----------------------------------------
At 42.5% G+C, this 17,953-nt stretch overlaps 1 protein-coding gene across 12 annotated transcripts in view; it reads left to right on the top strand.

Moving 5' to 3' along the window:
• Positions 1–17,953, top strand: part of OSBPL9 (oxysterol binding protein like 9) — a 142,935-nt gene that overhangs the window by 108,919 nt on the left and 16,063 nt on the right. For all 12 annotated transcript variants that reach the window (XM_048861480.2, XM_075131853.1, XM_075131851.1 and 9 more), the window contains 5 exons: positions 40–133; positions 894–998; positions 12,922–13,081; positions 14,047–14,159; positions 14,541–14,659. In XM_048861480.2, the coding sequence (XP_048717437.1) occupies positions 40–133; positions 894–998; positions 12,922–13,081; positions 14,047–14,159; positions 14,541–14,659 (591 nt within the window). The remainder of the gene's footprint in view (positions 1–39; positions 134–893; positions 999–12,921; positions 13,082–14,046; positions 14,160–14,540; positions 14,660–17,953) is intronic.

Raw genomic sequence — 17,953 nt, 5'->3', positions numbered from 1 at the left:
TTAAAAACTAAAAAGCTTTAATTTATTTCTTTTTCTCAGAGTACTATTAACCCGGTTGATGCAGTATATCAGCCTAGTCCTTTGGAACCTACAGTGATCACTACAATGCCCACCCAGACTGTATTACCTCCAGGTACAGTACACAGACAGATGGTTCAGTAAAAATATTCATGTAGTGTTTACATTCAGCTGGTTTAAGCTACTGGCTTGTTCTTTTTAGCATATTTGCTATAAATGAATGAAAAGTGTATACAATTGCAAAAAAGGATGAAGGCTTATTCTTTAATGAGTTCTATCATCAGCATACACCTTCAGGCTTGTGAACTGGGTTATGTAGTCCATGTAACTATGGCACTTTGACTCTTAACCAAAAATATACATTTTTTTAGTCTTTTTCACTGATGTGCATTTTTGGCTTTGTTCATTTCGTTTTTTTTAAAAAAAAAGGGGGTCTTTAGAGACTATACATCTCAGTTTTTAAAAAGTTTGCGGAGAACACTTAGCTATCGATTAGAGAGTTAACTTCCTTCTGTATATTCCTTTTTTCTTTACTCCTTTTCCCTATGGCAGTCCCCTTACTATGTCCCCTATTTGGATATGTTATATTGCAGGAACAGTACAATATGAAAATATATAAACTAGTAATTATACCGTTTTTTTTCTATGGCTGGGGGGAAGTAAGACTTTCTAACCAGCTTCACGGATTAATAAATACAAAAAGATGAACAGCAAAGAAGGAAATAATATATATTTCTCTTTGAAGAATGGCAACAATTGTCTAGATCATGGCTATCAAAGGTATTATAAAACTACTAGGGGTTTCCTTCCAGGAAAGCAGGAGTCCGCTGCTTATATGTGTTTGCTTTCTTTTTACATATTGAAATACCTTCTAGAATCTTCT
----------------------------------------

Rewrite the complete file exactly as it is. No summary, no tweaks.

At 42.5% G+C, this 17,953-nt stretch overlaps 1 protein-coding gene across 12 annotated transcripts in view; it reads left to right on the top strand.

Moving 5' to 3' along the window:
• Positions 1–17,953, top strand: part of OSBPL9 (oxysterol binding protein like 9) — a 142,935-nt gene that overhangs the window by 108,919 nt on the left and 16,063 nt on the right. For all 12 annotated transcript variants that reach the window (XM_048861480.2, XM_075131853.1, XM_075131851.1 and 9 more), the window contains 5 exons: positions 40–133; positions 894–998; positions 12,922–13,081; positions 14,047–14,159; positions 14,541–14,659. In XM_048861480.2, the coding sequence (XP_048717437.1) occupies positions 40–133; positions 894–998; positions 12,922–13,081; positions 14,047–14,159; positions 14,541–14,659 (591 nt within the window). The remainder of the gene's footprint in view (positions 1–39; positions 134–893; positions 999–12,921; positions 13,082–14,046; positions 14,160–14,540; positions 14,660–17,953) is intronic.

Raw genomic sequence — 17,953 nt, 5'->3', positions numbered from 1 at the left:
TTAAAAACTAAAAAGCTTTAATTTATTTCTTTTTCTCAGAGTACTATTAACCCGGTTGATGCAGTATATCAGCCTAGTCCTTTGGAACCTACAGTGATCACTACAATGCCCACCCAGACTGTATTACCTCCAGGTACAGTACACAGACAGATGGTTCAGTAAAAATATTCATGTAGTGTTTACATTCAGCTGGTTTAAGCTACTGGCTTGTTCTTTTTAGCATATTTGCTATAAATGAATGAAAAGTGTATACAATTGCAAAAAAGGATGAAGGCTTATTCTTTAATGAGTTCTATCATCAGCATACACCTTCAGGCTTGTGAACTGGGTTATGTAGTCCATGTAACTATGGCACTTTGACTCTTAACCAAAAATATACATTTTTTTAGTCTTTTTCACTGATGTGCATTTTTGGCTTTGTTCATTTCGTTTTTTTTAAAAAAAAAGGGGGTCTTTAGAGACTATACATCTCAGTTTTTAAAAAGTTTGCGGAGAACACTTAGCTATCGATTAGAGAGTTAACTTCCTTCTGTATATTCCTTTTTTCTTTACTCCTTTTCCCTATGGCAGTCCCCTTACTATGTCCCCTATTTGGATATGTTATATTGCAGGAACAGTACAATATGAAAATATATAAACTAGTAATTATACCGTTTTTTTTCTATGGCTGGGGGGAAGTAAGACTTTCTAACCAGCTTCACGGATTAATAAATACAAAAAGATGAACAGCAAAGAAGGAAATAATATATATTTCTCTTTGAAGAATGGCAACAATTGTCTAGATCATGGCTATCAAAGGTATTATAAAACTACTAGGGGTTTCCTTCCAGGAAAGCAGGAGTCCGCTGCTTATATGTGTTTGCTTTCTTTTTACATATTGAAATACCTTCTAGAATCTTCT